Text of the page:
In starting this writing program with my students, I’ve made a promise to myself to publish a blog once a week.  So far I’ve made good on that promise.  I’ve taken chances publishing some of my pieces.  And in the process, I’ve published some great pieces and some not-so-great pieces.  I’ve taken the advice I’ve given my students and I’ve written. 

Today that writing paid off.  I was able, with ease, to write another scene in my book.  I used the same strategies that I’ve been teaching my students–dialogue, inner thinking, precise details–and it totally worked for me.  After my furious writing, I was left with a scene I was pretty satisfied with.  My dialogue flowed and was realistic.  My inner thinking conveyed what the character’s true thoughts were.  And my precise details took me back to that exact moment in time, the day I visited Stratford-Upon-Avon.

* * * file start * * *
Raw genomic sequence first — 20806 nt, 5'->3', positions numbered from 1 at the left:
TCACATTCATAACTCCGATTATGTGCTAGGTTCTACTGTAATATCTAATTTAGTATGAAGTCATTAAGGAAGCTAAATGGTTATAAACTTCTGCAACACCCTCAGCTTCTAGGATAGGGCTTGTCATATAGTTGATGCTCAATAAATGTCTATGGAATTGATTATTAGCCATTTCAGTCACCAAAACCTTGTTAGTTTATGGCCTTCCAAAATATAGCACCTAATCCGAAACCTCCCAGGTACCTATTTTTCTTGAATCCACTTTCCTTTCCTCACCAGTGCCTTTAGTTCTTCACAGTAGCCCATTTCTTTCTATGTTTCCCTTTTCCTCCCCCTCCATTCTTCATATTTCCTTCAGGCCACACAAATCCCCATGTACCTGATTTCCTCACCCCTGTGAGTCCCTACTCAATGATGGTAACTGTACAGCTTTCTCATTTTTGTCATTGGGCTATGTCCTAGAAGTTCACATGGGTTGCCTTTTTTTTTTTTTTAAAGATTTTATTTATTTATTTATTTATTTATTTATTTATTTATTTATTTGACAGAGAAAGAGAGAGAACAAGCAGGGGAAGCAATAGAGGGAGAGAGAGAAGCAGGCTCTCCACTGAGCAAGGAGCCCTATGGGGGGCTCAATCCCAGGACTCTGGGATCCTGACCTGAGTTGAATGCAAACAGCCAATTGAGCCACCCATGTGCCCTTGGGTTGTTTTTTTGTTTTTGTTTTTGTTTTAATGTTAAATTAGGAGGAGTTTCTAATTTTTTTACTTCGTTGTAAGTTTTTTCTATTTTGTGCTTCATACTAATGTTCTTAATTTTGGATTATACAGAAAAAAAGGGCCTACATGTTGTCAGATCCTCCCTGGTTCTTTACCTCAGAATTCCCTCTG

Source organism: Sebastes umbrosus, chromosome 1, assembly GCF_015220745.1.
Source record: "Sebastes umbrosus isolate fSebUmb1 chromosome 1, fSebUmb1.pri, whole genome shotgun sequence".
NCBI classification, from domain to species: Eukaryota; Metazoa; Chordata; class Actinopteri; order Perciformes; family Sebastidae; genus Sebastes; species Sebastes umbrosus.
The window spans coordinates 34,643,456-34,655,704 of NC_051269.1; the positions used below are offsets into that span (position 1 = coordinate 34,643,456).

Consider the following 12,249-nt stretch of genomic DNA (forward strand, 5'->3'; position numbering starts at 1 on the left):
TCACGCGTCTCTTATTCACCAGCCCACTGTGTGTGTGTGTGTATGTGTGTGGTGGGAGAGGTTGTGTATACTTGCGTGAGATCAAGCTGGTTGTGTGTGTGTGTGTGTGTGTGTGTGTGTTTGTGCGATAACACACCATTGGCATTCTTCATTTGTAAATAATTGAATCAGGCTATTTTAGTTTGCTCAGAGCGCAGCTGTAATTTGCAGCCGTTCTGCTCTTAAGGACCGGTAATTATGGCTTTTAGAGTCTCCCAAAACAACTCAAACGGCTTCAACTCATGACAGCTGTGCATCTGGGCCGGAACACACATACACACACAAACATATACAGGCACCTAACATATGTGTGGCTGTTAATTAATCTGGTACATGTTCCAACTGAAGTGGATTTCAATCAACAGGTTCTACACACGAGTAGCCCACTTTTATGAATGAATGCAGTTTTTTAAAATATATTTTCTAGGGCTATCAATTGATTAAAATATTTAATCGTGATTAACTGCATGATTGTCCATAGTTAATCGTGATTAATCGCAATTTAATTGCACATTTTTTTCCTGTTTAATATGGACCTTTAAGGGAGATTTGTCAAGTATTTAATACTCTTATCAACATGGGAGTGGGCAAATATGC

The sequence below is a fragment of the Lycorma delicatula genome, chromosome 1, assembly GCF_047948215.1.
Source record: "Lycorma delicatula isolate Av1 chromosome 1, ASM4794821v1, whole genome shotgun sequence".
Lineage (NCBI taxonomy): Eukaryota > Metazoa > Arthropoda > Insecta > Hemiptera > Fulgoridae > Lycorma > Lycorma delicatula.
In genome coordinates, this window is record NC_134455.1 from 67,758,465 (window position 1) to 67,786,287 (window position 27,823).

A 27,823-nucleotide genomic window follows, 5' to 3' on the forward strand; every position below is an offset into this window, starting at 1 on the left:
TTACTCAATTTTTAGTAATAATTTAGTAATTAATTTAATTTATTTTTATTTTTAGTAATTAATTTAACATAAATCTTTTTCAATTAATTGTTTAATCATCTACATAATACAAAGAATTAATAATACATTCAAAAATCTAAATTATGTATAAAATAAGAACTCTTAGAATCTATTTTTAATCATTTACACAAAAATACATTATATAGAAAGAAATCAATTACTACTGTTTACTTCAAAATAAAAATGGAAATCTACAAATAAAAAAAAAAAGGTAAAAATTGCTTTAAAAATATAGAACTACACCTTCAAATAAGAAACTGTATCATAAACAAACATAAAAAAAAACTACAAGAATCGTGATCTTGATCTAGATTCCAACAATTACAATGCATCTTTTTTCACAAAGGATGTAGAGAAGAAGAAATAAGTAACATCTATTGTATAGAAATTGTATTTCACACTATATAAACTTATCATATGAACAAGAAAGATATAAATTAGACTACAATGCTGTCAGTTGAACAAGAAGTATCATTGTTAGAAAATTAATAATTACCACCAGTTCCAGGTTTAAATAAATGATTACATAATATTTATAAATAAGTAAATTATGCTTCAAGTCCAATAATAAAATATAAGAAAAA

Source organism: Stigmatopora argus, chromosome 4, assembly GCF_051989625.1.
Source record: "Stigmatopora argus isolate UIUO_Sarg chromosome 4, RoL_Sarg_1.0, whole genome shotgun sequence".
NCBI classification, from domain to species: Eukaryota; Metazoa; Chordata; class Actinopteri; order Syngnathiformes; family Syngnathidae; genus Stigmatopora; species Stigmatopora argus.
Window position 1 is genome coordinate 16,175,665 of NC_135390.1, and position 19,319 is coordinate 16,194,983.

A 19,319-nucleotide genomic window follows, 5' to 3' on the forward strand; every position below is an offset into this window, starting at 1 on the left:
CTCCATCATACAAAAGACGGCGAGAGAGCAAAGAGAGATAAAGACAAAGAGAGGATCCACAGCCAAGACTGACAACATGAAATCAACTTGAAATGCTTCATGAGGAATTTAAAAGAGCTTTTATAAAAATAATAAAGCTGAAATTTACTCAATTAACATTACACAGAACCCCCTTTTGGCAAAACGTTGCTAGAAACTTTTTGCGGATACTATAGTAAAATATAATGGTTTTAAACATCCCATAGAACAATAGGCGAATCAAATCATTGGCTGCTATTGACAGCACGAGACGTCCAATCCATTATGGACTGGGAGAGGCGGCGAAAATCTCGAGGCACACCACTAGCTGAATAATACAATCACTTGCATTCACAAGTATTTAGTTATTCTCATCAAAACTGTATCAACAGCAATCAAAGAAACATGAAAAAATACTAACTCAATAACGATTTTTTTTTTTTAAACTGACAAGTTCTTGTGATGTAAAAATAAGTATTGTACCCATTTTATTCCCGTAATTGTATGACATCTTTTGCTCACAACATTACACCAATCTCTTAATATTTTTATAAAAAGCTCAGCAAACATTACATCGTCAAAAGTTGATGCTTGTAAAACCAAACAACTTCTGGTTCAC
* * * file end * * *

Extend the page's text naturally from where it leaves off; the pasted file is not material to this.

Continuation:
Maybe it’s the online Shakespeare class I started only last night.  Maybe it’s the song, “Moth’s Wings” playing on shuffle every now and again.  Or maybe, just maybe, it’s the writing I’ve been doing each week that gave me the confidence to go back to my book and begin writing again.  Whatever the case may be, it feels good to “write” again.


This girl loves…feeling inspired.


A glimpse of beauty

A glimpse of beauty

Inspiration comes to me in many forms: a touching passage, a beautiful scene, a soft melody, a lingering hug, a flavorful meal, and sometimes, a great movie.

Today I saw two movies that inspired me: The Hundred-Foot Journey and Begin Again.  Each of them affected me in a different way.  The former made me hungry for not only food, but for life.  The latter made me hungry for inspiration.